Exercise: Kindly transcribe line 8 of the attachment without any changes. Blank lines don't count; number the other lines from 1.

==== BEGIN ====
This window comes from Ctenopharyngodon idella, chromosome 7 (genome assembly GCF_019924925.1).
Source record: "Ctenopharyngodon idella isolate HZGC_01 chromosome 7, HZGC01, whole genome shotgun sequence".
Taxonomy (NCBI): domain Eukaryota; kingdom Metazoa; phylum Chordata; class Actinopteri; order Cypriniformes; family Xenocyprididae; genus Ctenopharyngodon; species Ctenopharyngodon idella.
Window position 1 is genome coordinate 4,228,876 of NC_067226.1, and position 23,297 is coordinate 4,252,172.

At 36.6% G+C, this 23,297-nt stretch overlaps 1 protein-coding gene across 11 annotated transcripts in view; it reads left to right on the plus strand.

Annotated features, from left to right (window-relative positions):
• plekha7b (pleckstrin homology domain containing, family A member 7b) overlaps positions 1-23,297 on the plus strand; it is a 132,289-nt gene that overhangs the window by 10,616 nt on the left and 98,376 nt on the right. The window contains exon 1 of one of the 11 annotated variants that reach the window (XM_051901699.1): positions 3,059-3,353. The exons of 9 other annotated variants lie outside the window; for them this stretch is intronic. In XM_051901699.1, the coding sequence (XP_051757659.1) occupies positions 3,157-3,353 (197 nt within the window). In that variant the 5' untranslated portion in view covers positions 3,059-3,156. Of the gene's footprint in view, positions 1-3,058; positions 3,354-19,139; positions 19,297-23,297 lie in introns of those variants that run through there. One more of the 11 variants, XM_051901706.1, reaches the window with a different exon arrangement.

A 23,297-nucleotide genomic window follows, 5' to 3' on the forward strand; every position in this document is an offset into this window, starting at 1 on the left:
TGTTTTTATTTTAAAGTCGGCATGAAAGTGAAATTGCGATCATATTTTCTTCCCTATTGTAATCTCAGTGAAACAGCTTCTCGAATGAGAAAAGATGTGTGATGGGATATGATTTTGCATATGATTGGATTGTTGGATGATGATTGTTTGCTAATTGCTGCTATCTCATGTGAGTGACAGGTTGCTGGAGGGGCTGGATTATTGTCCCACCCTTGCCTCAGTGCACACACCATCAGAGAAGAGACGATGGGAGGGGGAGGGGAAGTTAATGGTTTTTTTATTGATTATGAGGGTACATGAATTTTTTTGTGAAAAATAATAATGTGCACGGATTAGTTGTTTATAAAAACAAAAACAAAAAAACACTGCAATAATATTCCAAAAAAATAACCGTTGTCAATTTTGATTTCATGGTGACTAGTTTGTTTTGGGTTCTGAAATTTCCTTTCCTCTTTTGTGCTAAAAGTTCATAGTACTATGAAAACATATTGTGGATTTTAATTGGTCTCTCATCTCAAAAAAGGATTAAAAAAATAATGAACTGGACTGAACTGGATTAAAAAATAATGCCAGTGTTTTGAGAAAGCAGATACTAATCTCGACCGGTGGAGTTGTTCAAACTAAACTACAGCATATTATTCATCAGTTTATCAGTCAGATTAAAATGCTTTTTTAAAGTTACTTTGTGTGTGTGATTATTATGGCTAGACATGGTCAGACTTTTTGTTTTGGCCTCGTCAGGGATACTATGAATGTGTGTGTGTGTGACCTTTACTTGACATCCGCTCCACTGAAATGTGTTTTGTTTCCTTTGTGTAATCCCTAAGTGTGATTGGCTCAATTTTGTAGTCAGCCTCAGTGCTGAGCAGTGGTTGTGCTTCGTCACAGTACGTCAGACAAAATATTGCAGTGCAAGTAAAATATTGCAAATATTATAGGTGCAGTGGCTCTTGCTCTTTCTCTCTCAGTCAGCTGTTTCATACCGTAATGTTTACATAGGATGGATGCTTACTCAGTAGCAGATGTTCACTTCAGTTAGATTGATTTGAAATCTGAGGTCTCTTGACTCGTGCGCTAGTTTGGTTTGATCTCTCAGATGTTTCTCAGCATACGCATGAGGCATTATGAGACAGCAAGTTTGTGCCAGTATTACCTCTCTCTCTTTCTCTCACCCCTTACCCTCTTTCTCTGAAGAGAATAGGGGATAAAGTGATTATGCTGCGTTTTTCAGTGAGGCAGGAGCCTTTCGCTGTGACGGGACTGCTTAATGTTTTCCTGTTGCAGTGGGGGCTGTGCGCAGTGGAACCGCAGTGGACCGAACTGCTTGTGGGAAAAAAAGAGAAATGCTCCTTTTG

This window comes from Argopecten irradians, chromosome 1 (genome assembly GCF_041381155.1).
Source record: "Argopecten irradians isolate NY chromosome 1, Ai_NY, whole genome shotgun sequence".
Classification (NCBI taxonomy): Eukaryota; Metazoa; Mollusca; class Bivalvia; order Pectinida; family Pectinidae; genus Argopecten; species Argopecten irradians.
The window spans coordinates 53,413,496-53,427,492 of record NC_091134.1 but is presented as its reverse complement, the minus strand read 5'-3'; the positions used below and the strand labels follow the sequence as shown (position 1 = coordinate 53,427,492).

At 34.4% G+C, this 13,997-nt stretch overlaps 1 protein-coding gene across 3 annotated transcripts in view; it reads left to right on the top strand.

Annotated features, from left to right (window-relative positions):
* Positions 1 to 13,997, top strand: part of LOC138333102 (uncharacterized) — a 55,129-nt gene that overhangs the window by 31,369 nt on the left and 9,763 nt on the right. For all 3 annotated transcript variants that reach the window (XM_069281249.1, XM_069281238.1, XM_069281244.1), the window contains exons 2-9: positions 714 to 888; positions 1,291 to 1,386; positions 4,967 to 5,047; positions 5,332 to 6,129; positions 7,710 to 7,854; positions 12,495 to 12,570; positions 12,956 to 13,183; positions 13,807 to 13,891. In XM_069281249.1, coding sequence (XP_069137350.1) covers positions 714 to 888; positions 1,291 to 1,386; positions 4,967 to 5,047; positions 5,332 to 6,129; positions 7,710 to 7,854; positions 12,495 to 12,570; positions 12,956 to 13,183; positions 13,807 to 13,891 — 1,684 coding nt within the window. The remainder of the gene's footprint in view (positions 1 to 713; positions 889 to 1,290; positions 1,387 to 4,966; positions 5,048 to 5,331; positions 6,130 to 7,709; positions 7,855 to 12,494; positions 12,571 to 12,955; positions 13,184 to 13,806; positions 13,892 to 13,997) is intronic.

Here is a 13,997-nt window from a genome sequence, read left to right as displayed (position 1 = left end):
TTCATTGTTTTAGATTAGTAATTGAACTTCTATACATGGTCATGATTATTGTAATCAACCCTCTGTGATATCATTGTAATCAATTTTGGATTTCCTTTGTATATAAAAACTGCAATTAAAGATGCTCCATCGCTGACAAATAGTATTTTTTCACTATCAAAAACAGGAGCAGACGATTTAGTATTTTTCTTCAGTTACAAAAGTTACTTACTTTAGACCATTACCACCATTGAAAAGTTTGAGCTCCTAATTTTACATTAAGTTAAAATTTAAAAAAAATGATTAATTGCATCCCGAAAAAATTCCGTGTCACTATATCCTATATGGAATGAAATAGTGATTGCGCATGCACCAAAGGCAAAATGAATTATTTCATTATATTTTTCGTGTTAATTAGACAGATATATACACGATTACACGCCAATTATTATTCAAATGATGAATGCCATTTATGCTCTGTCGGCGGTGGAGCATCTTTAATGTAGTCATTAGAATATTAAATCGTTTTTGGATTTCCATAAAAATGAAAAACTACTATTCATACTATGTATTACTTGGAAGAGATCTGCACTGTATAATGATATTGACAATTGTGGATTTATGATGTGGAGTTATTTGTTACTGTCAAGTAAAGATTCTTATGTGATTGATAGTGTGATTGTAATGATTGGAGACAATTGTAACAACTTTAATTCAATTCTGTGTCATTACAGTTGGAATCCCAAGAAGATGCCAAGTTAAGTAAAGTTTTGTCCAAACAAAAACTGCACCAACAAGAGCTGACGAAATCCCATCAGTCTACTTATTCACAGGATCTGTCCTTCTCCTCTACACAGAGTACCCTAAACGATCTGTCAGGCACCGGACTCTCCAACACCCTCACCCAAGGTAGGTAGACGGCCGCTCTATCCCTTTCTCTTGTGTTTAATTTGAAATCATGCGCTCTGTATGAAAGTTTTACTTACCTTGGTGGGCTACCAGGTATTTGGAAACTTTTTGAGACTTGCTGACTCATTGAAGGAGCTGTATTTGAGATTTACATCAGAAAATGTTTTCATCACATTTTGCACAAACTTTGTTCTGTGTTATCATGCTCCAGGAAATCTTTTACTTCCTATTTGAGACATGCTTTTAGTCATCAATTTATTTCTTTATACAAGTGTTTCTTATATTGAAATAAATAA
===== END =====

A 23,297-nucleotide genomic window follows, 5' to 3' on the forward strand; every position in this document is an offset into this window, starting at 1 on the left: